A Chinese building materials producer will avert default on a bond interest payment after the guarantor for the securities said it would step in to help, according to two people familiar with the matter.
Closely held Xuzhou Zhongsen Tonghao New Board Co (徐州中森通浩新型板材), based in the eastern province of Jiangsu, missed a 10 percent coupon payment due on Friday on the securities, the two people said, asking not to be identified because the details are private.
Sino-Capital Guaranty Trust Co (中海信達擔保), the guarantor for the 180 million yuan (US$29 million) of notes, will fulfill its responsibilities, the two people said.
Any default by Xuzhou Zhongsen would have been the first in the nation’s private-placement market for high-yield bonds from small and medium-sized enterprises (SME) unveiled in 2012, Pengyang Investment Management Co (鵬陽投資管理) general manager Yang Aibin (楊愛斌) said.
China’s onshore bond market saw its first default last month when Shanghai Chaori Solar Energy Science & Technology Co (超日太陽能) missed payment on its debt.
“There will continue to be a mixture of bond defaults and too-big-to-fail, or too-entangled, cases,” said James Zhao, chief investment officer in Beijing at the international department of CCB Principal Asset Management Co (建信基金管理).
“It’s now up to the market to find the pattern and investors will now have to figure out who is creditworthy and who is more likely to fail. It’s a positive development,” Zhao said.
Xuzhou Zhongsen’s missed coupon payment was first reported on Tuesday in the 21st Century Business Herald newspaper.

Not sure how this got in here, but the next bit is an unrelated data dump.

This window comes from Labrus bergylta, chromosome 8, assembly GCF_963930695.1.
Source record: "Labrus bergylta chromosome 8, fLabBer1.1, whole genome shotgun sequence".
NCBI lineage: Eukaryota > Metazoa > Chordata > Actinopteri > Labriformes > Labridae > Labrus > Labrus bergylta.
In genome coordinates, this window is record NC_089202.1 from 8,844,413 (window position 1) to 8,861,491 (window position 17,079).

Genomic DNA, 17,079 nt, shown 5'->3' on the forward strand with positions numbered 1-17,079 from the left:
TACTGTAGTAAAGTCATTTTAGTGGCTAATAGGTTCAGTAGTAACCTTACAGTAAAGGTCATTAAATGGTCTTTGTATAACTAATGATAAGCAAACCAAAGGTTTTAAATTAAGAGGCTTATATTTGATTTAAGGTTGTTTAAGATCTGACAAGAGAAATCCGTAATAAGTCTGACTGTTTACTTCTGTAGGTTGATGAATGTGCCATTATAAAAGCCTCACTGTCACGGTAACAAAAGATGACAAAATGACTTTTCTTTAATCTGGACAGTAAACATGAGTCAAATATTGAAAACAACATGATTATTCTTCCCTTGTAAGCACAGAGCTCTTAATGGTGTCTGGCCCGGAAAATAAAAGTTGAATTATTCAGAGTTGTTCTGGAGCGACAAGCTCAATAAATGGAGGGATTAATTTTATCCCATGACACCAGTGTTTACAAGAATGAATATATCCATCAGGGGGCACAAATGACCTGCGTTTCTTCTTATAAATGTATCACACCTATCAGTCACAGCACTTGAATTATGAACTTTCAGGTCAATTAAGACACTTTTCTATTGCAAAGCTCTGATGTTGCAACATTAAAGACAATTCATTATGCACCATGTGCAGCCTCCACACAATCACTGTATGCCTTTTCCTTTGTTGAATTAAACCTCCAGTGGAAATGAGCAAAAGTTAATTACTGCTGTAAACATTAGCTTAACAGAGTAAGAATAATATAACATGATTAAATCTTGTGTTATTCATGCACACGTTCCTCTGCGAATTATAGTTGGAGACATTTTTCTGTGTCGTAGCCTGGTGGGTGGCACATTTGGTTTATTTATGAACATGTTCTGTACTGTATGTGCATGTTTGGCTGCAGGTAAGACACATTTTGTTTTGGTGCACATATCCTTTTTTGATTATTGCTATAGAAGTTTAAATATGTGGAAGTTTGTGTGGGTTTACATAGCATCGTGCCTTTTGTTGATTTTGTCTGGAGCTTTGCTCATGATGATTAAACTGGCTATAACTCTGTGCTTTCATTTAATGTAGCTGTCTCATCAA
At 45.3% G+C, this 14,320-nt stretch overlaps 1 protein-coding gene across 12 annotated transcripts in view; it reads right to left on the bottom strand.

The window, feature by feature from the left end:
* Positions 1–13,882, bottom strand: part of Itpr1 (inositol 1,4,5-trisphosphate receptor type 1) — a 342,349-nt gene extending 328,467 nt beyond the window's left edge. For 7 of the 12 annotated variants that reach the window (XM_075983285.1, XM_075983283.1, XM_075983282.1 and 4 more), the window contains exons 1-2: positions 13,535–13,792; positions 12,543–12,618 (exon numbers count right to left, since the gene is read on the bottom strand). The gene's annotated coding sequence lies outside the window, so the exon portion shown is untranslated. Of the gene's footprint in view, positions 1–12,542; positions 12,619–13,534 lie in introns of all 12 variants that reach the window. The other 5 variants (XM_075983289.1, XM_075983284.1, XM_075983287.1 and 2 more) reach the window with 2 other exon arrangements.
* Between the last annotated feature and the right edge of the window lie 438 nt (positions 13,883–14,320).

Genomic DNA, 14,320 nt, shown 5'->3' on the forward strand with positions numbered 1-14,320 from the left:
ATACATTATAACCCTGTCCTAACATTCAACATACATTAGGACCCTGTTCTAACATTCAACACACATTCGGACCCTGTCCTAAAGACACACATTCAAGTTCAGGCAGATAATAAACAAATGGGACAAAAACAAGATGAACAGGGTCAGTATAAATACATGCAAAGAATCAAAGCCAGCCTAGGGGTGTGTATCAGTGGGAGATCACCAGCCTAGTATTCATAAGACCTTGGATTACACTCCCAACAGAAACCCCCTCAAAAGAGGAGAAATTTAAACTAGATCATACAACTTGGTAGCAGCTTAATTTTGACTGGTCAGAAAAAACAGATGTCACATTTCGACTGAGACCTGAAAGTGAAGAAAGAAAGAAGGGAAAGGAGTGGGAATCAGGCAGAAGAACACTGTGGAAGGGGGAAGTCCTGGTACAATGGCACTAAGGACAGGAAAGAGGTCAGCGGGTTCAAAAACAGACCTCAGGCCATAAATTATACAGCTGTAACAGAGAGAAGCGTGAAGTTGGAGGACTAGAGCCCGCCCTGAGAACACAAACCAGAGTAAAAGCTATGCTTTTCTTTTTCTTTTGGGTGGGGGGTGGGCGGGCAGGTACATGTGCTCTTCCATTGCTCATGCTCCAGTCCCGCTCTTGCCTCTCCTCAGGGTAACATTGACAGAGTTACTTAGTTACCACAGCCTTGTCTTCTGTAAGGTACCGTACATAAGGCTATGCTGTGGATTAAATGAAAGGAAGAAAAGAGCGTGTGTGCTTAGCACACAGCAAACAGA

Mounting nonpayments amid an economic slowdown in China may signal the government has backed off from its practice of bailing out companies with bad debt.
Chinese Premier Li Keqiang (李克強) said last month at the conclusion of an annual legislative gathering that defaults in some financial products may be unavoidable as authorities tighten credit.
China started its private junk bond market in June 2012 to give small companies a way of raising funds outside the network of so-called shadow banks.
Smaller companies seeking to sell debt as part of the trial program would not have to meet net asset or profit requirements, the Shanghai and Shenzhen stock exchanges said in May 2012.
Concerns have increased that defaults may spread as the world’s second-largest economy cools. Policy makers have set a 7.5 percent growth target for this year, which would be the slowest since 1990.
“There is a high probability that credit risk will increase this year as macro-economic conditions weaken,” said Li Lei (李磊), an analyst in Beijing at China Minzu Securities Co (中國民族證券) said in an e-mail on Tuesday.
“Defaults among some small companies can be regarded as a necessary and healthy stage of development in the onshore bond market,” Li said.
The number of Chinese companies whose debt is double their equity has surged since the global financial crisis, suggesting more defaults may come, data compiled by Bloomberg show.
Publicly traded non-financial corporates with debt-to-equity ratios exceeding 200 percent have jumped 57 percent since 2007.
“SME private bonds are now facing relatively high risk,” Yang said. “We expect more defaults to come in this area, especially those private enterprises without guarantees.”